Academic journal article International Journal of China Studies

The U.S. Impact on China's Legal System during the Reform Era

Academic journal article International Journal of China Studies

The U.S. Impact on China's Legal System during the Reform Era

Article excerpt

Abstract

An enormous amount of Chinese borrowing from the United States in legislation during the post-Mao era has been noted by mainland China scholars. Their studies indicate roughly about 60-70 per cent of China's transplantation of laws is related to the United States. In comparative terms, China has borrowed more from the United States than from any other countries in legislation in the last three decades. This situation contradicts the CCP communist ideology, the Chinese statist cultural tradition, and is a departure from previous Chinese law transplantation experiences in the last century. The Chinese fondness of the U.S. laws appears to be rooted in complex political, social, economic and global situation, not an enlightenment of the elites.

Keywords: Chinese constitutionalism, Chinese intellectuals, political reform, U.S. constitution, U.S. impact on China, political discourse, law transplantation

JEL Classification: K10, K30, K40, K49

(ProQuest: ... denotes non-US-ASCII text omitted.)

1. Introduction

An enormous amount of Chinese borrowing from the United States in legislation during the post-Mao era has been noted by scholars in mainland China. Studies conducted by scholars in mainland China indicate that about 60-70 per cent of China's transplantation of laws is related to the United States. In comparative terms, China has borrowed more from the United States than from any other countries in legislation in the last three decades, according to these studies.1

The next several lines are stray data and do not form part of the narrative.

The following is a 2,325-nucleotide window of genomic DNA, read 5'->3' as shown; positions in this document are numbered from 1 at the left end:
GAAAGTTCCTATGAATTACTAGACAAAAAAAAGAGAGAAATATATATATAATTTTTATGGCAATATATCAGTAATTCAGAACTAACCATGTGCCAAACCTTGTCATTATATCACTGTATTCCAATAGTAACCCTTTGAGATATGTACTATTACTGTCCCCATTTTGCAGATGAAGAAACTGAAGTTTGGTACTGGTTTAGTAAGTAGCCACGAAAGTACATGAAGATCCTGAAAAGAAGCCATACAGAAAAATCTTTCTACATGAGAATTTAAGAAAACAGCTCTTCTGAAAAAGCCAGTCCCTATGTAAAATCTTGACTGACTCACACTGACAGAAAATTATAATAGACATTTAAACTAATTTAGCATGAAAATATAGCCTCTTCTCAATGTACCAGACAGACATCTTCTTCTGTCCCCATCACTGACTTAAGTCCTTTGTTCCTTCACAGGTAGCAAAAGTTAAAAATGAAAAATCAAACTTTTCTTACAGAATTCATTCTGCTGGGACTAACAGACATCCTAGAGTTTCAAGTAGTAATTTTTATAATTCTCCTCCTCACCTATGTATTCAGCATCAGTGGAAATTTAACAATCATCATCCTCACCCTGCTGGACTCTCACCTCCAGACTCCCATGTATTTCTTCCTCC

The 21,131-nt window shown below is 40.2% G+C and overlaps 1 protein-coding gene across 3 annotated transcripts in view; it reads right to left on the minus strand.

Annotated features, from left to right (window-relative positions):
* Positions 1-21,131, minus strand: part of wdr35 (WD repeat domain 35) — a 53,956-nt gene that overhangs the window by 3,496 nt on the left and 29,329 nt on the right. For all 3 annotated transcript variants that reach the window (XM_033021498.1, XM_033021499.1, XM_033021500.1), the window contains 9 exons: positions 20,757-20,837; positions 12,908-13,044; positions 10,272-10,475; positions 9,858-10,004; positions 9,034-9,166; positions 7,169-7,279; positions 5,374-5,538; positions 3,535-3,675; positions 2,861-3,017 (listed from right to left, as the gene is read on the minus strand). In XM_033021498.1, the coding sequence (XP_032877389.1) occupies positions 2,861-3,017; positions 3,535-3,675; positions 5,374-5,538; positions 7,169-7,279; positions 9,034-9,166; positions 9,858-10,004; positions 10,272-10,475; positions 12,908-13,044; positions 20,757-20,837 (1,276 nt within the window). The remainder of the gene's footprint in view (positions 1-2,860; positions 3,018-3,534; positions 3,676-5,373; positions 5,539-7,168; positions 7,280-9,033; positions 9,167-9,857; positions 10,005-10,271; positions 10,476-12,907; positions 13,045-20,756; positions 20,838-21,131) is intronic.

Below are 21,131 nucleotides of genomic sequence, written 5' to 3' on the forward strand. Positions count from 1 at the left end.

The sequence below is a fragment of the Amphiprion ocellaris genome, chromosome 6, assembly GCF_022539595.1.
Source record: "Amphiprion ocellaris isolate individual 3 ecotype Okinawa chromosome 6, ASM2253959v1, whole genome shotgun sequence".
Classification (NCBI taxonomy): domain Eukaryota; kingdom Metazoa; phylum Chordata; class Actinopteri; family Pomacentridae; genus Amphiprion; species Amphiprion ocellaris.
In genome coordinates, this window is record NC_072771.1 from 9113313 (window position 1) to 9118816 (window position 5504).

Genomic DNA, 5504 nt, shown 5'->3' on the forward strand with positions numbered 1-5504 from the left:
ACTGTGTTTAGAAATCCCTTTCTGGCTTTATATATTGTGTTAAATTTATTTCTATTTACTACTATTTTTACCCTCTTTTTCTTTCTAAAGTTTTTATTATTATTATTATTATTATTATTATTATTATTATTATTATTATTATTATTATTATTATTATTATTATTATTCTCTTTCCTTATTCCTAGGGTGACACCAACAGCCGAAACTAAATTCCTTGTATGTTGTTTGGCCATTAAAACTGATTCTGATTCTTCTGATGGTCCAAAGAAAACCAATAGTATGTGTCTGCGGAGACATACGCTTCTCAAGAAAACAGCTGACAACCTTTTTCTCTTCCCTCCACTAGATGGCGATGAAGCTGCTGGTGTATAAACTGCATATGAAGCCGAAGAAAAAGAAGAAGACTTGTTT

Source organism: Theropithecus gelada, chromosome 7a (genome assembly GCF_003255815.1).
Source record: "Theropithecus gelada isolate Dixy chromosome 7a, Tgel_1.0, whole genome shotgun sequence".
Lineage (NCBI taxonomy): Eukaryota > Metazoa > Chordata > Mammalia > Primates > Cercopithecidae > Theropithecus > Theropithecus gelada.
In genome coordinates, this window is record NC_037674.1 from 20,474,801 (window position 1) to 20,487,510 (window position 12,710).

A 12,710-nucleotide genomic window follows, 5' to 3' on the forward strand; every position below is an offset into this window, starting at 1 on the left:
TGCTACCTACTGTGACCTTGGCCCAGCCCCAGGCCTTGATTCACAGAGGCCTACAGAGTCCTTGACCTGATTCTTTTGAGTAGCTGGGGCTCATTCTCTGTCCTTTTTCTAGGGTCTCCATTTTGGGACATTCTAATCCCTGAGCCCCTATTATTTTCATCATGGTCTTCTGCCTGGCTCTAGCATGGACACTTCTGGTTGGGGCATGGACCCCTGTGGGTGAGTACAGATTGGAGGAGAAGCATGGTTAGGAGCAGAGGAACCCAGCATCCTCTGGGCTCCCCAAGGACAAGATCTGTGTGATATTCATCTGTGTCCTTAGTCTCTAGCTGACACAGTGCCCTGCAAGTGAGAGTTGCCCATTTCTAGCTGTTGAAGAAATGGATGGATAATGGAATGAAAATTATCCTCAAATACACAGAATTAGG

This has raised some serious questions in law transplantation from ideological, cultural and historical perspectives. Ideologically, China is supposed to be on the opposite end to the United States and closer to welfare states that are known for their social democratic practices such as France and the Scandinavian countries. China may have a better chance to borrow from these Western European countries that lean more towards equality than liberty. Culturally, between the two major legal systems, i.e., the European continental system and the Anglo-American system, China may have a better chance to borrow from the former which is more "statist" than the latter that is noted for its emphasis on individuals. After all, China has had a statist tradition dating back for more than two thousand years. Historically, China had not been noted for its borrowing from the United States in terms of law transplantation until recent decades. Instead, countries like Japan, Germany, and the former Soviet Union had had more impact on China in terms of law transplantation in the twentieth century before the post-Mao period. Why has China been so fond of the United States in law transplantation in the last three decades, as demonstrated in the studies of mainland Chinese scholars?

This article studies the U.S. impact on China's legal system during the reform era, with a focus on legislation, through the writings and studies of some mainland China's leading scholars. Qualitative and quantitative studies show that mainland Chinese scholars felt the strong impact of the United States on China's legal system during the time period. It looks like that China's massive borrowing from the United States in its legal system was a result of complex political, economic, historical, and global situations, not a sudden enlightenment by the elites.

Methodologically, this study is largely qualitative, although some data have been collected. It is almost impossible to measure exactly to what extent that China has borrowed laws from the United States, because many U.S. laws are similar to that of some other countries and some laws have multiple origins. Therefore, the data cited in this study are used suggestively.

In addition, this study used lots of studies from scholars in mainland China. The use of social science research results from mainland China scholars is new. In fact, scientific research by mainland Chinese scholars in general, until recently, was not taken seriously in the West. …

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